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Clarence Carvell

Clarence Carvell
Without HCC the whole community would suffer. It keeps people going
Suffice it to say much has changed at Howard Community College (HCC) since the 1970s, when Clarence Carvell was an electronics instructor with a burgeoning interest in photography classes.

Today, the Horowitz Visual and Performing Arts Center (HVPA) has a modernized photo lab with the Carvells’ (Clarence and his wife, Martha) name on the wall. They were among the first HVPA donors as the building opened in 2006. But that wasn’t Carvell’s first instance of supporting photography enthusiasts at HCC.

He retired from a 15-year career as an electrical engineer in the mid-1970s and went into the real estate business before picking up photography as a hobby. He eventually earned associate degrees in business and art from HCC and made a successful proposition during his time as an instructor.

“The photography program was pretty sad,” Carvell says. “The equipment was old and didn’t work well. I couldn’t finish my photography courses because there wasn’t any color photo equipment. I had to take my color courses at UMBC.

“There was a darkroom in the basement of the old building,” he says. “It was pretty dingy, and it wasn’t well-equipped. There was a piano practice room next to it. I asked the dean if I could expand the darkroom and take over that piano room. I said I’d put up $25,000 for it if the school put up $25,000. They agreed.”

The result was a larger, updated darkroom with classroom space. Not only was it better for students, who previously struggled to learn photography in the old studio, the renovation helped HCC recruit instructors. “Teachers were a lot more willing to come because it was a better all-around facility,” Carvell says, adding that it lasted until the new HVPA building was opened.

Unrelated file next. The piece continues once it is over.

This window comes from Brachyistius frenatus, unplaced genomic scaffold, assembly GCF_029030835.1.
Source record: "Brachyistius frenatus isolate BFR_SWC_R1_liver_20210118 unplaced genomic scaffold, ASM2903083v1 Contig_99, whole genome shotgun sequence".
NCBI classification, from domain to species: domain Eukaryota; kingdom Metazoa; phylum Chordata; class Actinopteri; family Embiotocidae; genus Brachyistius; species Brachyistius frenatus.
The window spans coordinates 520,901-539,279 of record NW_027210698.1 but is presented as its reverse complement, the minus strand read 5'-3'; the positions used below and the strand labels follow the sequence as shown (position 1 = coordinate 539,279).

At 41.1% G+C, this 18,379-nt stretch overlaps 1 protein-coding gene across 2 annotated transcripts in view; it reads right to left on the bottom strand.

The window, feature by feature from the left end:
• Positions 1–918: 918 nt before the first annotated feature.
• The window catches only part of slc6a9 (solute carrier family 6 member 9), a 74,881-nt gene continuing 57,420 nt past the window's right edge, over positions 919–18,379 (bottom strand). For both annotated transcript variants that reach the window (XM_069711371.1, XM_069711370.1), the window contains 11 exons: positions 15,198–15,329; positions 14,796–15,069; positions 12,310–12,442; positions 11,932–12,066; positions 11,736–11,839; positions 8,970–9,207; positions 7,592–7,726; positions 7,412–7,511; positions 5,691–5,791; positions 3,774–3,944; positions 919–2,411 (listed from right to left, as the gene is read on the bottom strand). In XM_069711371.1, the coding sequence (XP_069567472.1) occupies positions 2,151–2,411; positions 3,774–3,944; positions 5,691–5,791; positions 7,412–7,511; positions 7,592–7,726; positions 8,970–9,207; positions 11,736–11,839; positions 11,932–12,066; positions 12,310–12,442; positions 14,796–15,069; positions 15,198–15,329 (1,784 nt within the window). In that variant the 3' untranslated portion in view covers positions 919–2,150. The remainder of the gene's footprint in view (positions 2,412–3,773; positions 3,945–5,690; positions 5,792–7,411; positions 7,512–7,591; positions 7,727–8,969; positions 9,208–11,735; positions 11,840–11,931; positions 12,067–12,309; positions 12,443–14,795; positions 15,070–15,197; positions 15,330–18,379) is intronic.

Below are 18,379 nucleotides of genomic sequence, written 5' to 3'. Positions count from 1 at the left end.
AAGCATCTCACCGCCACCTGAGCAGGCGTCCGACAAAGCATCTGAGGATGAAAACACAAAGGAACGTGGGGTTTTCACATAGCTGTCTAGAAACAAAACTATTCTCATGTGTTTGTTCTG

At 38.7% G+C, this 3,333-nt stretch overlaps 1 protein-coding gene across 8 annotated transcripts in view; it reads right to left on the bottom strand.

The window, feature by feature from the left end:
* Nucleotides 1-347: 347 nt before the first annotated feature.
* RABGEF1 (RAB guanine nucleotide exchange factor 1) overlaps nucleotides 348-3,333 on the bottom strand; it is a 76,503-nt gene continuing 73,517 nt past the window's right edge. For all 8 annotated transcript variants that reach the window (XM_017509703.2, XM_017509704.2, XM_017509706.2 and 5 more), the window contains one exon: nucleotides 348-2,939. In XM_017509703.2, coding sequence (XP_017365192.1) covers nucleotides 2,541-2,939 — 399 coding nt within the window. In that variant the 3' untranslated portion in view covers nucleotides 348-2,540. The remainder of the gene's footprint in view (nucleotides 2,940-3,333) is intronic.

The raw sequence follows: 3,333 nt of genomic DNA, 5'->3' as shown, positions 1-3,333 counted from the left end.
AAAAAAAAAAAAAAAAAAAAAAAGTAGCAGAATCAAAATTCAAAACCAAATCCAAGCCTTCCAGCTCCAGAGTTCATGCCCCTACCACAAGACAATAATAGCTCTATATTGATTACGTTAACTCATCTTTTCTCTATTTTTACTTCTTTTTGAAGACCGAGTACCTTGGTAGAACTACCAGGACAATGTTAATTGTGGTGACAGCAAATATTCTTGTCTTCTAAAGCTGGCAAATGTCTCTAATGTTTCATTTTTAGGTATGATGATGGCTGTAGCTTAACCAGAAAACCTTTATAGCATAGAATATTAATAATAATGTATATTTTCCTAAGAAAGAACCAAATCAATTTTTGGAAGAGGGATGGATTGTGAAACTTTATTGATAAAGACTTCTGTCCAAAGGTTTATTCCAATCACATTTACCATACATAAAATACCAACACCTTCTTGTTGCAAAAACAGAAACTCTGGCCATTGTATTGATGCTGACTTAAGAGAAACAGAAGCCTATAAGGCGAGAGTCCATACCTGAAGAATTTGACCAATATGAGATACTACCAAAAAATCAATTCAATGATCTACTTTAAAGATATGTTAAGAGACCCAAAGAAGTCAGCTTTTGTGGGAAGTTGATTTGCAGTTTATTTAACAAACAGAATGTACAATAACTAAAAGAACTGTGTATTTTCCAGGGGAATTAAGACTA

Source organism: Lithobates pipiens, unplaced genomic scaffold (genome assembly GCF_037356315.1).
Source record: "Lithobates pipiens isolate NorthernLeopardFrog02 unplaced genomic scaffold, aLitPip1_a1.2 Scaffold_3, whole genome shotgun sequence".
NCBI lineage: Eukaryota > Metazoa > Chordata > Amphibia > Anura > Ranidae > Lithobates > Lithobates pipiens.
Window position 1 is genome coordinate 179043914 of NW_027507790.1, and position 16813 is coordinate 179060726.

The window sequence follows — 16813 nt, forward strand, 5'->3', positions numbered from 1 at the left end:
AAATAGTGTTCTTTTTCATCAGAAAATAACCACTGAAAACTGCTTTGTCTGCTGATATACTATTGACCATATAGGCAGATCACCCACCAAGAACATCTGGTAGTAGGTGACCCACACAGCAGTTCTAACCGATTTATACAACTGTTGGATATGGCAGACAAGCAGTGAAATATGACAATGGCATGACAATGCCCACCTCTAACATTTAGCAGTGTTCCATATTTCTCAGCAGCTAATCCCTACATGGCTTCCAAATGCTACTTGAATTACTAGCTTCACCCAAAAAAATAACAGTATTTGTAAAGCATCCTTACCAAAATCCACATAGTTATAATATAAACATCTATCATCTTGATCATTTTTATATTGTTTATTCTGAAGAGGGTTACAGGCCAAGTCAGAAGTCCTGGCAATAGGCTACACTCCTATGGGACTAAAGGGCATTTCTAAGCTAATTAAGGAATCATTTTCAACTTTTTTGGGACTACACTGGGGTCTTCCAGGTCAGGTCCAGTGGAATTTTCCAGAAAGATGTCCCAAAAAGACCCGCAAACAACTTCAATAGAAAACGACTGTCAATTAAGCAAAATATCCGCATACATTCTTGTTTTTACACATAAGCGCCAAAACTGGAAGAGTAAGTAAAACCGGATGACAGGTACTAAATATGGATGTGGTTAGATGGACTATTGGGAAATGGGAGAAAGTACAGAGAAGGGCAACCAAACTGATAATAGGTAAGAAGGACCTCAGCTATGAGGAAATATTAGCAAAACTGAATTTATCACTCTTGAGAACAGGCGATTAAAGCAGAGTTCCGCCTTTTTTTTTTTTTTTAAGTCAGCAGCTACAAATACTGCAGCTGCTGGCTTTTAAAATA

An accomplished freelancer who has specialized in travel and outdoor photography for 30 years, Carvell fears that the arts are becoming an afterthought. He sees them losing ground to business and technology, which is one reason he sponsored the HVPA space. Seeing his name on a plaque was the least of his motivations.

“It wasn’t important to me,” he says. “But if it encourages people to donate and get involved, it’s worth having their name where people can see it and recognize them. That’s certainly one way of doing it.”

The HVPA is a gem and cultural hub for Columbia and greater Howard County. Carvell believes the same is true for the college in general.

“Without HCC the whole community would suffer,” he says. “It keeps people going. I meet people every day who have been to the school, gotten a degree or gone for different courses. I have friends who have taught there over the years. The fact that it’s here has a big impact.

“People don’t have to drive to College Park or Baltimore to get an education.”

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